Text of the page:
Have the collaborations brought anything unusual to the table? Vetements fans will be thrilled to know that the brand’s off-kilter aesthetic is as pronounced as ever. The anti-sexy, big-is-better, long-is-laudable mix will prove irresistible to those completely sold on the Vetements way of wearing clothes that just has to sit askew. Even belts necessarily hang to one side, touching the floor. There seems to be excess of everything: fabrics, shoulders, sleeves: the superfluous perhaps refreshing in a world where tight and abbreviated still hold sway.
For the women’s wear, despite the seven flimsy dresses, the look is androgynous, or rather, suggesting that, since the collection features clothes for both sexes, gender-ambiguity is the way forward for Vetements. Over-sized blazers worn with roomy shirts these days can cover the masculine and the feminine. What’s interesting is that the Vetements visual strength is so strong and persistent that the typical looks of the collaborators do not come through. Not only are gender lines blurred, categories and the street-couture divide too. As the definition of modern elegance continues to be written (and re-written), for now, jumbling all up is how our mixed-up world rather likes it.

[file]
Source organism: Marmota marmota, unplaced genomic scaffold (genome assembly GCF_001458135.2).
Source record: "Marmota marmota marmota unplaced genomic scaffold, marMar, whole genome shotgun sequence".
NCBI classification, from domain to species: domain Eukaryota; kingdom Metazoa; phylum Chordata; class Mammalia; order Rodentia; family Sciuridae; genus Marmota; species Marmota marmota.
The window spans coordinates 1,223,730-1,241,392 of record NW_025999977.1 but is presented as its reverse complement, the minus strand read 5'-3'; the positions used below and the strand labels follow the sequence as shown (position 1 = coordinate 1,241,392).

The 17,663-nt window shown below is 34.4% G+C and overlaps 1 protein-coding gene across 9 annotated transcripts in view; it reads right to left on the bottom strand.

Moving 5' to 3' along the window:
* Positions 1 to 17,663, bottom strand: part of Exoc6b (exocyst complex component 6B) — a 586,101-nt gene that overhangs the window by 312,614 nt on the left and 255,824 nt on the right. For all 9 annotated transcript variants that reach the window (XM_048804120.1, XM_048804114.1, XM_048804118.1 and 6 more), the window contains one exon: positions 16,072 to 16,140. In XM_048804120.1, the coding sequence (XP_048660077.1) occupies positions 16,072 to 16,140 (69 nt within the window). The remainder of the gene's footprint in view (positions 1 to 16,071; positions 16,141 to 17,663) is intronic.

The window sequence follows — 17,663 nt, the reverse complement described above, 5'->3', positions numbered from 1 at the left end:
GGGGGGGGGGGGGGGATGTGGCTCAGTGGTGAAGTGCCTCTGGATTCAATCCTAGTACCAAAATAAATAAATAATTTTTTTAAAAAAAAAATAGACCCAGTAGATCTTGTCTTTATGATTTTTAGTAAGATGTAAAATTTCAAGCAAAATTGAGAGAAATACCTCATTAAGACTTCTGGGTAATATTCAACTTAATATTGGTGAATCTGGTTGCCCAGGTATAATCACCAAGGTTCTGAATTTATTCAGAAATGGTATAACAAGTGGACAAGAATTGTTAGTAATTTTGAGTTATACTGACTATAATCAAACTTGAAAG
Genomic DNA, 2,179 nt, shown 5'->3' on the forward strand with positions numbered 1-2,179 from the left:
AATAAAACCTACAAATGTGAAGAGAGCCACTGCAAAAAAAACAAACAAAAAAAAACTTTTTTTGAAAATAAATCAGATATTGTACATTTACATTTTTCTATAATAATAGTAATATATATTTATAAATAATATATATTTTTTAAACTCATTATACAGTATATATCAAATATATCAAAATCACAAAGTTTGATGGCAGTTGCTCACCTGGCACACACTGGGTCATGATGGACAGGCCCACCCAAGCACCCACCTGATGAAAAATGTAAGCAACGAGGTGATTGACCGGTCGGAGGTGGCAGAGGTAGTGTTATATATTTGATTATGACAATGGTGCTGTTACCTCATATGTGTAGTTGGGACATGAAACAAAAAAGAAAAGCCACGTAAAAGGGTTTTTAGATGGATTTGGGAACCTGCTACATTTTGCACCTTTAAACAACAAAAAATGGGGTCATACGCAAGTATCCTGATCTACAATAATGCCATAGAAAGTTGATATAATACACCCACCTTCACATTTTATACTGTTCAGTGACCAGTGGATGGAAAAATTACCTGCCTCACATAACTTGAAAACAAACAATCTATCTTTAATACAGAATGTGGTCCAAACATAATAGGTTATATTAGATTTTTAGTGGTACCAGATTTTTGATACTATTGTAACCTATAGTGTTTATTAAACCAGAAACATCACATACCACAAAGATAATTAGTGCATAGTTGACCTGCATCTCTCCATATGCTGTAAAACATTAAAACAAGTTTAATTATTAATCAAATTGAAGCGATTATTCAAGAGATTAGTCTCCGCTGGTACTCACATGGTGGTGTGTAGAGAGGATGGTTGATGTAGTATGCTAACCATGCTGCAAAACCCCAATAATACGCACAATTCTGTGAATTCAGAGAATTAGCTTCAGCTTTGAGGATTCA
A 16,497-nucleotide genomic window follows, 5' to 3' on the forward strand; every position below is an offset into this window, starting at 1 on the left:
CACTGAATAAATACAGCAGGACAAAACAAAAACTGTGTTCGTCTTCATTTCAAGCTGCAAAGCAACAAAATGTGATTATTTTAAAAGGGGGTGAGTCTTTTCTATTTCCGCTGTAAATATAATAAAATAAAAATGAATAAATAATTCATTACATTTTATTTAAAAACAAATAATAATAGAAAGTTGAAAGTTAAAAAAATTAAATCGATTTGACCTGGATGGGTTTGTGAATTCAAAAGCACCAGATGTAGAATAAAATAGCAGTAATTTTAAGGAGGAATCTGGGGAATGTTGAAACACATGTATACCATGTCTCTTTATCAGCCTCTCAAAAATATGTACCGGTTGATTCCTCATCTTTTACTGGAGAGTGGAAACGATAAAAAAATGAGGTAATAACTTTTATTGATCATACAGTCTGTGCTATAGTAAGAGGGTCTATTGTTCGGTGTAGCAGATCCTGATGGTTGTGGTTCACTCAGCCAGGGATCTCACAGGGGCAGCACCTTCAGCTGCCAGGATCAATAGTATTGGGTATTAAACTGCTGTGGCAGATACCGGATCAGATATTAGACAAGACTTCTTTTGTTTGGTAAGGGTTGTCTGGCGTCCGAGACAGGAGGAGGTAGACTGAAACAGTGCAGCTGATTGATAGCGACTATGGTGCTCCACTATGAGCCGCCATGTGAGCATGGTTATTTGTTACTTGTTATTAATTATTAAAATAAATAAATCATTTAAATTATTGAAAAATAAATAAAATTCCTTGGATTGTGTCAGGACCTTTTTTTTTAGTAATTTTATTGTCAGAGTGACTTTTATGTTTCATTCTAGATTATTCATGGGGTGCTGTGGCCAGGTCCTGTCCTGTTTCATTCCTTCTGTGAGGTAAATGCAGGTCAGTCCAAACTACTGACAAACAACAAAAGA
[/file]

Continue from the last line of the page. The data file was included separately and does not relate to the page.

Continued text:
Illustration: Just So. Photos: Fashionista/Imaxtree. Editor’s note: three consecutive posts on the work of Demna Gvsalalia is reflection of the timing of shows and events unfolding in fashion presently than indication of commercial arrangement with the brand to promote their wares. All reports are independently filed